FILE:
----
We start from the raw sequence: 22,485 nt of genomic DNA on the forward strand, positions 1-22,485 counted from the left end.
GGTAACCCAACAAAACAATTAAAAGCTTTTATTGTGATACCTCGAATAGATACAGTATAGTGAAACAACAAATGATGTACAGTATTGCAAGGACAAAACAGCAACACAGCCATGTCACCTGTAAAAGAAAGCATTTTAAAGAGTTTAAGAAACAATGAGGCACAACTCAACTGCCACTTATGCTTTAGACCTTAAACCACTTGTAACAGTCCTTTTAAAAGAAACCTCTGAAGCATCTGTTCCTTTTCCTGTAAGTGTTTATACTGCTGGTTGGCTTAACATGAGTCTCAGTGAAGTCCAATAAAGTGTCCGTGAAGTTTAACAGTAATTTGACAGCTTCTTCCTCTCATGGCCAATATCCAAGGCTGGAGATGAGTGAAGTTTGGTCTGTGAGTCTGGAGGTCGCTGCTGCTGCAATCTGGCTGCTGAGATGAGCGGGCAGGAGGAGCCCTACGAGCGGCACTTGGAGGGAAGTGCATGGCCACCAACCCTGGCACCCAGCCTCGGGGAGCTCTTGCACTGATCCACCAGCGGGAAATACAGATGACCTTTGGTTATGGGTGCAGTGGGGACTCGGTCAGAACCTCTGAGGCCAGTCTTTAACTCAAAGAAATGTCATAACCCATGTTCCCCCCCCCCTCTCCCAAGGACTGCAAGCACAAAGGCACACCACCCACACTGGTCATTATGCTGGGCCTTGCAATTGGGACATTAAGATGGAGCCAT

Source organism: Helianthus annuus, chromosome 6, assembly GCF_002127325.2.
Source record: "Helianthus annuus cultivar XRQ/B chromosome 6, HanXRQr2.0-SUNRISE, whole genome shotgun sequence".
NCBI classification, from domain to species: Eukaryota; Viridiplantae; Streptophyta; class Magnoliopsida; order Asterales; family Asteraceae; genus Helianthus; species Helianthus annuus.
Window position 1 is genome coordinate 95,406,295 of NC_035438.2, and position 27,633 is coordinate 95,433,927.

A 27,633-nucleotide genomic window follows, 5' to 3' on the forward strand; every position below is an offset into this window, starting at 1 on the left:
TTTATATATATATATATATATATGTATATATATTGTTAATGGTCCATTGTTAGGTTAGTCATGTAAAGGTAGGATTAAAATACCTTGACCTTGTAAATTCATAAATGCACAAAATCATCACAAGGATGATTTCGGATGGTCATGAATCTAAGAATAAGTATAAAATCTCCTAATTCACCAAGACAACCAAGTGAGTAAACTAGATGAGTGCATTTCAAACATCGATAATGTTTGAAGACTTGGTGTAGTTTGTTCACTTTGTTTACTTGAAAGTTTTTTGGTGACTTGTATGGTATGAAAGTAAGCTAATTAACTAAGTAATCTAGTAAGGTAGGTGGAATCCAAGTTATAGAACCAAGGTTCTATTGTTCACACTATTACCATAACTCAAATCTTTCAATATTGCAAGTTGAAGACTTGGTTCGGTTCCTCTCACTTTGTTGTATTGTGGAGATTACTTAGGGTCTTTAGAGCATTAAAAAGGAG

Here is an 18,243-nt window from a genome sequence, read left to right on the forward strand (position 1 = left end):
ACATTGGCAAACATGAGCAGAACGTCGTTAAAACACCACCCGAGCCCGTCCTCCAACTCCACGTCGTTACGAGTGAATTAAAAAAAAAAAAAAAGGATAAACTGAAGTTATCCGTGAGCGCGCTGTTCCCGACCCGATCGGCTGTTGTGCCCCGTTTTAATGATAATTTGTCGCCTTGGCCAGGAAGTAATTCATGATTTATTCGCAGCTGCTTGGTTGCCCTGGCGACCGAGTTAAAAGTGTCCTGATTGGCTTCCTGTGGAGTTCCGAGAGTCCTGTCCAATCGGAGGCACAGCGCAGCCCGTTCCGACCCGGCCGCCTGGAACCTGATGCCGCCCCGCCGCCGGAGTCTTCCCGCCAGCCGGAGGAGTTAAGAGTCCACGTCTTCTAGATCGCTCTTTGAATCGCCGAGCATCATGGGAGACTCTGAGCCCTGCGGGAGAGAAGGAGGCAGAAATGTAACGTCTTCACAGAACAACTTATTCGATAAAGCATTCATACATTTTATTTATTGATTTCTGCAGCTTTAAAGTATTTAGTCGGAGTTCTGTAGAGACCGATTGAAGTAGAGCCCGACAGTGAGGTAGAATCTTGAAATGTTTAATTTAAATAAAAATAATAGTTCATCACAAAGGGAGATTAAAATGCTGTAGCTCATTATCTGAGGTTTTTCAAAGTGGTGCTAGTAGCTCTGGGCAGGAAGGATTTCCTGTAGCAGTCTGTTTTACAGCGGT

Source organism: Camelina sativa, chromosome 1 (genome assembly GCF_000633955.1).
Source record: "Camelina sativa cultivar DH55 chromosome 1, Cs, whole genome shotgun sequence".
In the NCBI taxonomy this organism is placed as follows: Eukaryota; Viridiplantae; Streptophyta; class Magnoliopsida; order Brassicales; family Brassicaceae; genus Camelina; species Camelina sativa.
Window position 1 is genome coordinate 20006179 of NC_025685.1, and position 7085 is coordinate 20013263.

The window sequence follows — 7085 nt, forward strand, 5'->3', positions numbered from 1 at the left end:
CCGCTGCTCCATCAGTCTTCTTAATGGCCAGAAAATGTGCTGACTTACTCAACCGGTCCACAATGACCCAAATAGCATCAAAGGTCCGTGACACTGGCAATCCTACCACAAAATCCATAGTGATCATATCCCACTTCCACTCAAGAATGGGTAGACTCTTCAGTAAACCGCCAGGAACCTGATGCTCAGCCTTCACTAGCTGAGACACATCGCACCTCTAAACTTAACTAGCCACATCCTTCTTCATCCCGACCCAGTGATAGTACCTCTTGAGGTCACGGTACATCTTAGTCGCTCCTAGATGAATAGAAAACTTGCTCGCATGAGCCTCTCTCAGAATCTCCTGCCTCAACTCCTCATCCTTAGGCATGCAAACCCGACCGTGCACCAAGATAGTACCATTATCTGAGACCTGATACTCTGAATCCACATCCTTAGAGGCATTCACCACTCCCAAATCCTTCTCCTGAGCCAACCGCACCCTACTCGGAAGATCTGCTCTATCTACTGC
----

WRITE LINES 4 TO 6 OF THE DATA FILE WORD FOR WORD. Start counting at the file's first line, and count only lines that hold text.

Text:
Source record: "Helianthus annuus cultivar XRQ/B chromosome 6, HanXRQr2.0-SUNRISE, whole genome shotgun sequence".
NCBI classification, from domain to species: Eukaryota; Viridiplantae; Streptophyta; class Magnoliopsida; order Asterales; family Asteraceae; genus Helianthus; species Helianthus annuus.
Window position 1 is genome coordinate 95,406,295 of NC_035438.2, and position 27,633 is coordinate 95,433,927.